No recommendations, as I find the sort of hyper command and control simulation games not my cup of tea, but as someone noted the Scourge of War stuff might be up your ally.
I agree that pure random activation is a better tool for higher levels of abstraction. As far as us having better ways of doing things, especially on computers, that may well be so, but I haven’t seen that many of them that I can recall. The problem is always the same as it has ever been–complexity doesn’t equal realism, and realism doesn’t equal fun. Finding that sweet spot is tough. If you do a realistic simulation of the frustrations of command, the gamer just gets frustrated; he or she doesn’t have the same pressures or need to get the job done, but is trying to have fun, and fun for most grogs means control, not lack thereof. Yet as we all realize, too, if you abstract stuff too much, there’s the danger of losing a lot of historical flavor and creating a situation that doesn’t resonate with the gamer’s understanding of what’s being simulated.
I grew up on board games in the era when they went from “here’s a counter with two numbers, combat and movement, with a simple odds combat table” to “here’s a counter with six or more numbers and symbols, and a whole page full of combat charts.” As a young gameer, I believed more was better; why have combat and movement when you can have attack, defense and movement values? Hell, why not range? Penetration? Games like AH’s Tobruk, where you spent more time figuring out the arcana of how much armor a British 2lb AT shell could penetrate than you did actually thinking about the flow of the battle were the result, followed eventually by things running the gamut from Campaign for North Africa to Advanced Squad Leader to everything in between. More data, more charts, more everything.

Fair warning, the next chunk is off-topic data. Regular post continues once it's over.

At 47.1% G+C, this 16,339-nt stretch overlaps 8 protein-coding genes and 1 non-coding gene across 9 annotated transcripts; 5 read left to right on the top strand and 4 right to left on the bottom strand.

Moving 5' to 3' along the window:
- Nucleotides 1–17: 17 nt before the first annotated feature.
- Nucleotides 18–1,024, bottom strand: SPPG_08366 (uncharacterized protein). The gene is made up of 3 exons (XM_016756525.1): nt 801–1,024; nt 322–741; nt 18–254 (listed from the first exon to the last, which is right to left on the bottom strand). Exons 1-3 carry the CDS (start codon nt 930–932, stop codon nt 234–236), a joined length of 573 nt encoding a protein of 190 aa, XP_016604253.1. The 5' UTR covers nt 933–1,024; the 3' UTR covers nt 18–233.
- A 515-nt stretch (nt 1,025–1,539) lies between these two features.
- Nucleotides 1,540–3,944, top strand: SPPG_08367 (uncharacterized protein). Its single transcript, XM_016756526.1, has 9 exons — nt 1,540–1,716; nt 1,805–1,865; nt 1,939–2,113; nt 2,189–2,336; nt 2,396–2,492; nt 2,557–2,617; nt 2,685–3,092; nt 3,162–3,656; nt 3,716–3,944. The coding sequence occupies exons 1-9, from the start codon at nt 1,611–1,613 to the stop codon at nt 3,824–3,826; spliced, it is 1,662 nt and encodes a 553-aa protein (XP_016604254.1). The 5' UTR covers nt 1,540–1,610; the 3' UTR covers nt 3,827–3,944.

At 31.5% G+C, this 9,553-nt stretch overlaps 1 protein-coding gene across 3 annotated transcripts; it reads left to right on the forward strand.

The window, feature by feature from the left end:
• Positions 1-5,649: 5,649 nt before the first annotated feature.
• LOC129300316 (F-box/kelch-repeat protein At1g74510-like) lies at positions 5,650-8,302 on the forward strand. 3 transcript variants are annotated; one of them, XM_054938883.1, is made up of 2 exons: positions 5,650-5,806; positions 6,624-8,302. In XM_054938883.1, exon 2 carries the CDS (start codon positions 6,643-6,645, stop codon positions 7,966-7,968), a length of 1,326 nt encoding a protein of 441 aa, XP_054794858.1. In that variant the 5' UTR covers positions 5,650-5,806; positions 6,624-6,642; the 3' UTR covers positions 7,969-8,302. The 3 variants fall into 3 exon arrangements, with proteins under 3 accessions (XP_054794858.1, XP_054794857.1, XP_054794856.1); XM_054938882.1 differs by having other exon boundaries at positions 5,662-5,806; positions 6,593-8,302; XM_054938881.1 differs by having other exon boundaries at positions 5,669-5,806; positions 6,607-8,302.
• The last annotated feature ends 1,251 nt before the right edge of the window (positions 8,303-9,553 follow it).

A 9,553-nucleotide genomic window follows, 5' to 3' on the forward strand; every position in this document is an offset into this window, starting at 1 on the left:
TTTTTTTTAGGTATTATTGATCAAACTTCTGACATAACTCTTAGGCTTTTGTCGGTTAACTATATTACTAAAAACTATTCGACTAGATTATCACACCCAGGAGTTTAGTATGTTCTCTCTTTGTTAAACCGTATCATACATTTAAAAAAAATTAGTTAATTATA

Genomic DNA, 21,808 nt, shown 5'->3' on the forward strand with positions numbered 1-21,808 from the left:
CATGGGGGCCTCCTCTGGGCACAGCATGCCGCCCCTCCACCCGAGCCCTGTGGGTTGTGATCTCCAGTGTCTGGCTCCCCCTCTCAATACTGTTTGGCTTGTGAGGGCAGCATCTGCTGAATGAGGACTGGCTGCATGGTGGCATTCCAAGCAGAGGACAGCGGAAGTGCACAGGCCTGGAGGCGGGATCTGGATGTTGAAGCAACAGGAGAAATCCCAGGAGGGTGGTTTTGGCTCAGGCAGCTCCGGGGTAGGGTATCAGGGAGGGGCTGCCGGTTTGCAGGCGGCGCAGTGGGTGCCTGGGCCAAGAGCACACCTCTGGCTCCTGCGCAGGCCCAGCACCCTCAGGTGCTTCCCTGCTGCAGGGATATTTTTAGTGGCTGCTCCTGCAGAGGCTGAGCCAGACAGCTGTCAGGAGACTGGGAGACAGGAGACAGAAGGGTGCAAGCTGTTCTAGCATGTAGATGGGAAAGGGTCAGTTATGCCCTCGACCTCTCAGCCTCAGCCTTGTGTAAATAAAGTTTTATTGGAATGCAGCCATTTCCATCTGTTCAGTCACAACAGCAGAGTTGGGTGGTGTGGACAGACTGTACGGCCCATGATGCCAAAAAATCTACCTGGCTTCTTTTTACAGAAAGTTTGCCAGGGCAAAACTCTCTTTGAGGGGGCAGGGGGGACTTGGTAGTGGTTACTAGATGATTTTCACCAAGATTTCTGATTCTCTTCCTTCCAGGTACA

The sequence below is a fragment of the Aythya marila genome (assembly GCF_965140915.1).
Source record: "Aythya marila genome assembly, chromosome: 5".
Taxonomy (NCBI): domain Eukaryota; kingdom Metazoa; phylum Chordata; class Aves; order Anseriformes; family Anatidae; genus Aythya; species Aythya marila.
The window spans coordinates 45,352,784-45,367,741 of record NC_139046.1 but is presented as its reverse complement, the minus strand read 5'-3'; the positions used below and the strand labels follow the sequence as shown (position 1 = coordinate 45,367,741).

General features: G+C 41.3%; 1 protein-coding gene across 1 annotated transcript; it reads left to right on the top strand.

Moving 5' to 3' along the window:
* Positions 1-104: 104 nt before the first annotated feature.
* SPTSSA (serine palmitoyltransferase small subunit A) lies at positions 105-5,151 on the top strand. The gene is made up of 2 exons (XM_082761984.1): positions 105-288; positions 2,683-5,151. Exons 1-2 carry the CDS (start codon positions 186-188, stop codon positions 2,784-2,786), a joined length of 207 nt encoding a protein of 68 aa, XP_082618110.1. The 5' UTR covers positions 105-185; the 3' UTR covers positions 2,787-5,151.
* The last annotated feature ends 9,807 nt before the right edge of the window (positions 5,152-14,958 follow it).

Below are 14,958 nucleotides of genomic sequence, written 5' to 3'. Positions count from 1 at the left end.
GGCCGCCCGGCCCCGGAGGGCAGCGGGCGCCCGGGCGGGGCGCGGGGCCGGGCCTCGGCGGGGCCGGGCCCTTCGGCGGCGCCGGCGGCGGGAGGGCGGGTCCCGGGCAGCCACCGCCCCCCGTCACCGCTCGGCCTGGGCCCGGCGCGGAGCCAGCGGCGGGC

But all of this did not necessarily result in more entertaining activities for the gamer, nor did it really result in more realistic simulations, because warfare is ultimately about people, and people are damn hard to model.
Nowadays, I tend to gravitate towards more rather than less abstraction, though I do enjoy some detailed analysis stuff. But I like to focus on the decisions leaders might make, rather than micromanaging the minutia. I have never grasped the appeal of the Norm Koger/Gary Grigsby approach, though I have played many of their games. The idea that there is inherent value in modeling every rifle or machine gun in a division and adding up values to give the player a raft of data seems bizarre to me. I can imagine Manstein, say, or Bradley worrying about how may jeeps a division has or how many light machine guns are available…